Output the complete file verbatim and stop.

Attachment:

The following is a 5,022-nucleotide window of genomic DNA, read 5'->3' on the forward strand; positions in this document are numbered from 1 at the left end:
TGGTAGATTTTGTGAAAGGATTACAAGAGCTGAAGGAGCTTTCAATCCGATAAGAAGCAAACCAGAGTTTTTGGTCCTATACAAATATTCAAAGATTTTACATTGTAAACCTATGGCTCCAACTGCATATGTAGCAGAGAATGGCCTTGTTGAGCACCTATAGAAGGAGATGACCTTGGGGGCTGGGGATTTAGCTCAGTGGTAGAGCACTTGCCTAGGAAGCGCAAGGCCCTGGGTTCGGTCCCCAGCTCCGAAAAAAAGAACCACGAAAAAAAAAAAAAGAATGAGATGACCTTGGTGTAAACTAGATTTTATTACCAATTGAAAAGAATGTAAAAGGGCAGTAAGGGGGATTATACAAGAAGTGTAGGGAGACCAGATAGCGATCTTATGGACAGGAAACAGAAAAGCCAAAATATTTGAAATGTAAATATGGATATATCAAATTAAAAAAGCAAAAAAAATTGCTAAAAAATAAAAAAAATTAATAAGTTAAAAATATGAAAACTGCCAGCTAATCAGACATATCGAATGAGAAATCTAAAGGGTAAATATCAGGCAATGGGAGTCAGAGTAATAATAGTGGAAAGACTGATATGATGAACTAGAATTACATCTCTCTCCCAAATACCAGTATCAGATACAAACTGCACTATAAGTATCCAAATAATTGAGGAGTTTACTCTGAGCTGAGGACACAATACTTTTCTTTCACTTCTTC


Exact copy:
The following is a 5,022-nucleotide window of genomic DNA, read 5'->3' on the forward strand; positions in this document are numbered from 1 at the left end:
TGGTAGATTTTGTGAAAGGATTACAAGAGCTGAAGGAGCTTTCAATCCGATAAGAAGCAAACCAGAGTTTTTGGTCCTATACAAATATTCAAAGATTTTACATTGTAAACCTATGGCTCCAACTGCATATGTAGCAGAGAATGGCCTTGTTGAGCACCTATAGAAGGAGATGACCTTGGGGGCTGGGGATTTAGCTCAGTGGTAGAGCACTTGCCTAGGAAGCGCAAGGCCCTGGGTTCGGTCCCCAGCTCCGAAAAAAAGAACCACGAAAAAAAAAAAAAGAATGAGATGACCTTGGTGTAAACTAGATTTTATTACCAATTGAAAAGAATGTAAAAGGGCAGTAAGGGGGATTATACAAGAAGTGTAGGGAGACCAGATAGCGATCTTATGGACAGGAAACAGAAAAGCCAAAATATTTGAAATGTAAATATGGATATATCAAATTAAAAAAGCAAAAAAAATTGCTAAAAAATAAAAAAAATTAATAAGTTAAAAATATGAAAACTGCCAGCTAATCAGACATATCGAATGAGAAATCTAAAGGGTAAATATCAGGCAATGGGAGTCAGAGTAATAATAGTGGAAAGACTGATATGATGAACTAGAATTACATCTCTCTCCCAAATACCAGTATCAGATACAAACTGCACTATAAGTATCCAAATAATTGAGGAGTTTACTCTGAGCTGAGGACACAATACTTTTCTTTCACTTCTTC